|Publication number||US4449654 A|
|Application number||US 06/338,277|
|Publication date||May 22, 1984|
|Filing date||Jan 11, 1982|
|Priority date||Dec 18, 1980|
|Publication number||06338277, 338277, US 4449654 A, US 4449654A, US-A-4449654, US4449654 A, US4449654A|
|Inventors||Lona P. Cappis|
|Original Assignee||Cappis Lona P|
|Export Citation||BiBTeX, EndNote, RefMan|
|Patent Citations (4), Referenced by (69), Classifications (17), Legal Events (3)|
|External Links: USPTO, USPTO Assignment, Espacenet|
This application is a continuation-in-part of an earlier-filed, copending application Ser. No. 217,859 also entitled "Belt Supported Backpack" which was filed Dec. 18, 1980, now abandoned.
This invention relates to belt-supported backpacks and more particularly to a belt-supported backpack adapted for carrying a plurality of liquid containers and providing ease of access to said containers while the person wearing the backpack is in motion.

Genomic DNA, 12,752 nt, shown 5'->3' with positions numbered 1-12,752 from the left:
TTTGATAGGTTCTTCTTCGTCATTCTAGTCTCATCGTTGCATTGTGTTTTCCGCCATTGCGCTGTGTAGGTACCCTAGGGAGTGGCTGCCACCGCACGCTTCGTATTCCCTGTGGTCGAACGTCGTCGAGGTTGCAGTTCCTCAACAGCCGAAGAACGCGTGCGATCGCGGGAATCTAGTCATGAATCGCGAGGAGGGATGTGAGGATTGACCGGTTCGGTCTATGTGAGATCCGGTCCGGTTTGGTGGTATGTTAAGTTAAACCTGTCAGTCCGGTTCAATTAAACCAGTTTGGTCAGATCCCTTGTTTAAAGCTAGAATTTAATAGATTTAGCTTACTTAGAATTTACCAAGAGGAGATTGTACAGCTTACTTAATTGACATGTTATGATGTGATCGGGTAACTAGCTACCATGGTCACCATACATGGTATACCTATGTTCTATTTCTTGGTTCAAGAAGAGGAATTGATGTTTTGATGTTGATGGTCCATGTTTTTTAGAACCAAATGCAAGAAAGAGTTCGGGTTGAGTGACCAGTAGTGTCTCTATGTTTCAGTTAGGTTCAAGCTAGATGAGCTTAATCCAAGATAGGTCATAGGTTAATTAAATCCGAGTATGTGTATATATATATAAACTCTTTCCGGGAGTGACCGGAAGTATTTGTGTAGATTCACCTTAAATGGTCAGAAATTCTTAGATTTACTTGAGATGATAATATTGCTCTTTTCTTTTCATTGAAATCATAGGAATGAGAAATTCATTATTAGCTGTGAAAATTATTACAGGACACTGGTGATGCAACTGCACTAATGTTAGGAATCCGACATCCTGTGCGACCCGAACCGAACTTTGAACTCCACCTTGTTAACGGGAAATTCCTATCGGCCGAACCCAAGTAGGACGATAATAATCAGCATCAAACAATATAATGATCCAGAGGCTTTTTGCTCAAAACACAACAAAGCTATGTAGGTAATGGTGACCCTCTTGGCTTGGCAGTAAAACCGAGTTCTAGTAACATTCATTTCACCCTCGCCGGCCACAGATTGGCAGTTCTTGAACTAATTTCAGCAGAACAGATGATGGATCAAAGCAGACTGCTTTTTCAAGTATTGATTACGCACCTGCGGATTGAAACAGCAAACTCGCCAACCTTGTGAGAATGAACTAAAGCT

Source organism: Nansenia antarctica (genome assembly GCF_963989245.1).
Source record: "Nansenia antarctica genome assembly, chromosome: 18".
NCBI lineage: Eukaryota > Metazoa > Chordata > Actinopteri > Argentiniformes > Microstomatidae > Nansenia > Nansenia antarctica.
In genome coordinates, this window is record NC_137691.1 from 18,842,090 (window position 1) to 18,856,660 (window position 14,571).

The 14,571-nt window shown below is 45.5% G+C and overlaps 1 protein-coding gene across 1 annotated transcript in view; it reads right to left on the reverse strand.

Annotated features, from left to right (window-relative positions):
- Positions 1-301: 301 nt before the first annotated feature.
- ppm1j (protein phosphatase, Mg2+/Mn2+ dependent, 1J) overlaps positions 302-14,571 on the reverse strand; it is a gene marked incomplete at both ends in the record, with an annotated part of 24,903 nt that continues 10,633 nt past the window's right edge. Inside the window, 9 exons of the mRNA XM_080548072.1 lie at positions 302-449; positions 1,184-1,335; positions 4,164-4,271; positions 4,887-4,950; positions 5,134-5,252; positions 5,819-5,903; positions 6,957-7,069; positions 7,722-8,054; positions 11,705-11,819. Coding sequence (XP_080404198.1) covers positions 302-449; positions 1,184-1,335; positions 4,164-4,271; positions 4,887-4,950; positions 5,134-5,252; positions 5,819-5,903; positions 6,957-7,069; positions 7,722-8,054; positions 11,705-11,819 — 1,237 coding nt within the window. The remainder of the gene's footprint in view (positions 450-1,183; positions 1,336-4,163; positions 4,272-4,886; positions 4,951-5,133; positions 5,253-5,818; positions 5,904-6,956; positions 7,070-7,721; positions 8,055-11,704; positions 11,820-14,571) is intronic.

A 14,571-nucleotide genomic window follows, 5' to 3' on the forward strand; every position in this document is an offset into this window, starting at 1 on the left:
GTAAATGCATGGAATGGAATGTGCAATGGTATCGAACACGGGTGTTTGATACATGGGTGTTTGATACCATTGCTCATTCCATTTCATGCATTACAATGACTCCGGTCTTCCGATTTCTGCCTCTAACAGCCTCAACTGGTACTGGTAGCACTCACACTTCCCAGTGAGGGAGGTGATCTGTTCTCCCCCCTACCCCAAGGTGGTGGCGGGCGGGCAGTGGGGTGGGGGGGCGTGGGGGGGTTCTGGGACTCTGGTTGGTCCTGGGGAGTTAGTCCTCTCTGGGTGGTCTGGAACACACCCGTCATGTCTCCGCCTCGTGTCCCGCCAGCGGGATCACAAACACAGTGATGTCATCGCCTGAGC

Various types of sports activity in which the participants traverse long distances while staying in continuous motion have become increasingly popular. Persons engaging in such activity, such as long distance runners and joggers and cross country skiers, tend to loose significant amounts of fluids during their marathon events and consequently require some means of replenishing their body fluids during the course of their activity. Since the whole point of their exercise is to continue in motion throughout the length of their activity, it is apparent that they find it highly desirable to have some means of carrying liquids which are easily accessible for drinking while they are engaged in their long distance activity. It is also highly important to them that whatever means is used to carry such liquids must provide minimal interference with their long distance activity.